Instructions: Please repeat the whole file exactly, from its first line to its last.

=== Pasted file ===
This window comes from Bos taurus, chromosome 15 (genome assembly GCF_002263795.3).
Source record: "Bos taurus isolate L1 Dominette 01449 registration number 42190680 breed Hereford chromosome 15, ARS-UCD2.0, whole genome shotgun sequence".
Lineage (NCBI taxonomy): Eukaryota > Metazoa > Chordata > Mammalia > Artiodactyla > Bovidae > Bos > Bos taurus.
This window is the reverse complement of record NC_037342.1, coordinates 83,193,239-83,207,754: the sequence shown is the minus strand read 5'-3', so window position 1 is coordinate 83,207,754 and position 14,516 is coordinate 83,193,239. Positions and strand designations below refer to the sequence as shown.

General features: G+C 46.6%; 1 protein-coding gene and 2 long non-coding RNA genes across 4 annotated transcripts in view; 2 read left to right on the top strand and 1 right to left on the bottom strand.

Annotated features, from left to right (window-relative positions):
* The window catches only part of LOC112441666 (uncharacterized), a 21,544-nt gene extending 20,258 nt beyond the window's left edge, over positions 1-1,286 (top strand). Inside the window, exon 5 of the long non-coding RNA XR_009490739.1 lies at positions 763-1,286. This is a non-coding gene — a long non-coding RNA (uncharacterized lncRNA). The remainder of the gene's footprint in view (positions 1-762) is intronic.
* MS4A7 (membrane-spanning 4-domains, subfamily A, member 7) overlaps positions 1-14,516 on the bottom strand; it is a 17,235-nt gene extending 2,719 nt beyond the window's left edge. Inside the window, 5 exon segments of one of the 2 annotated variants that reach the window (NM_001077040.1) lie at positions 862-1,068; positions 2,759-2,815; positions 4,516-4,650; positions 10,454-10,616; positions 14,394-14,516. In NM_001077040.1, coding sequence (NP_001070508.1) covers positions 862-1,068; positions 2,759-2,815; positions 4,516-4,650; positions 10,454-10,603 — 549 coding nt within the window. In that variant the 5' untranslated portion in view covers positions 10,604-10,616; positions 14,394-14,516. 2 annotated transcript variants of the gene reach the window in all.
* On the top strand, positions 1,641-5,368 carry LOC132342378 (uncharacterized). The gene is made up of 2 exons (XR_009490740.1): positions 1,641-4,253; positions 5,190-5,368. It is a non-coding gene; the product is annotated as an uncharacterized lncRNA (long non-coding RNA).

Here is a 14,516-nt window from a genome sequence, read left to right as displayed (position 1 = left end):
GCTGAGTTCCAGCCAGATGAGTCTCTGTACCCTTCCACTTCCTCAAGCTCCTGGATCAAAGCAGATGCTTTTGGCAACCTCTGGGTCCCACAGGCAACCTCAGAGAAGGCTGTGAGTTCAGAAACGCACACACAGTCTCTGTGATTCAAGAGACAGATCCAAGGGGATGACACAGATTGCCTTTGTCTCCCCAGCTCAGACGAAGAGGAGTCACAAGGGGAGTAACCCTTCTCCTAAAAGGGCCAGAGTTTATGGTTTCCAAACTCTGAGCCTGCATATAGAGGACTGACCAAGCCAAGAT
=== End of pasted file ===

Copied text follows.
This window comes from Bos taurus, chromosome 15 (genome assembly GCF_002263795.3).
Source record: "Bos taurus isolate L1 Dominette 01449 registration number 42190680 breed Hereford chromosome 15, ARS-UCD2.0, whole genome shotgun sequence".
Lineage (NCBI taxonomy): Eukaryota > Metazoa > Chordata > Mammalia > Artiodactyla > Bovidae > Bos > Bos taurus.
This window is the reverse complement of record NC_037342.1, coordinates 83,193,239-83,207,754: the sequence shown is the minus strand read 5'-3', so window position 1 is coordinate 83,207,754 and position 14,516 is coordinate 83,193,239. Positions and strand designations below refer to the sequence as shown.

General features: G+C 46.6%; 1 protein-coding gene and 2 long non-coding RNA genes across 4 annotated transcripts in view; 2 read left to right on the top strand and 1 right to left on the bottom strand.

Annotated features, from left to right (window-relative positions):
* The window catches only part of LOC112441666 (uncharacterized), a 21,544-nt gene extending 20,258 nt beyond the window's left edge, over positions 1-1,286 (top strand). Inside the window, exon 5 of the long non-coding RNA XR_009490739.1 lies at positions 763-1,286. This is a non-coding gene — a long non-coding RNA (uncharacterized lncRNA). The remainder of the gene's footprint in view (positions 1-762) is intronic.
* MS4A7 (membrane-spanning 4-domains, subfamily A, member 7) overlaps positions 1-14,516 on the bottom strand; it is a 17,235-nt gene extending 2,719 nt beyond the window's left edge. Inside the window, 5 exon segments of one of the 2 annotated variants that reach the window (NM_001077040.1) lie at positions 862-1,068; positions 2,759-2,815; positions 4,516-4,650; positions 10,454-10,616; positions 14,394-14,516. In NM_001077040.1, coding sequence (NP_001070508.1) covers positions 862-1,068; positions 2,759-2,815; positions 4,516-4,650; positions 10,454-10,603 — 549 coding nt within the window. In that variant the 5' untranslated portion in view covers positions 10,604-10,616; positions 14,394-14,516. 2 annotated transcript variants of the gene reach the window in all.
* On the top strand, positions 1,641-5,368 carry LOC132342378 (uncharacterized). The gene is made up of 2 exons (XR_009490740.1): positions 1,641-4,253; positions 5,190-5,368. It is a non-coding gene; the product is annotated as an uncharacterized lncRNA (long non-coding RNA).

Here is a 14,516-nt window from a genome sequence, read left to right as displayed (position 1 = left end):
GCTGAGTTCCAGCCAGATGAGTCTCTGTACCCTTCCACTTCCTCAAGCTCCTGGATCAAAGCAGATGCTTTTGGCAACCTCTGGGTCCCACAGGCAACCTCAGAGAAGGCTGTGAGTTCAGAAACGCACACACAGTCTCTGTGATTCAAGAGACAGATCCAAGGGGATGACACAGATTGCCTTTGTCTCCCCAGCTCAGACGAAGAGGAGTCACAAGGGGAGTAACCCTTCTCCTAAAAGGGCCAGAGTTTATGGTTTCCAAACTCTGAGCCTGCATATAGAGGACTGACCAAGCCAAGAT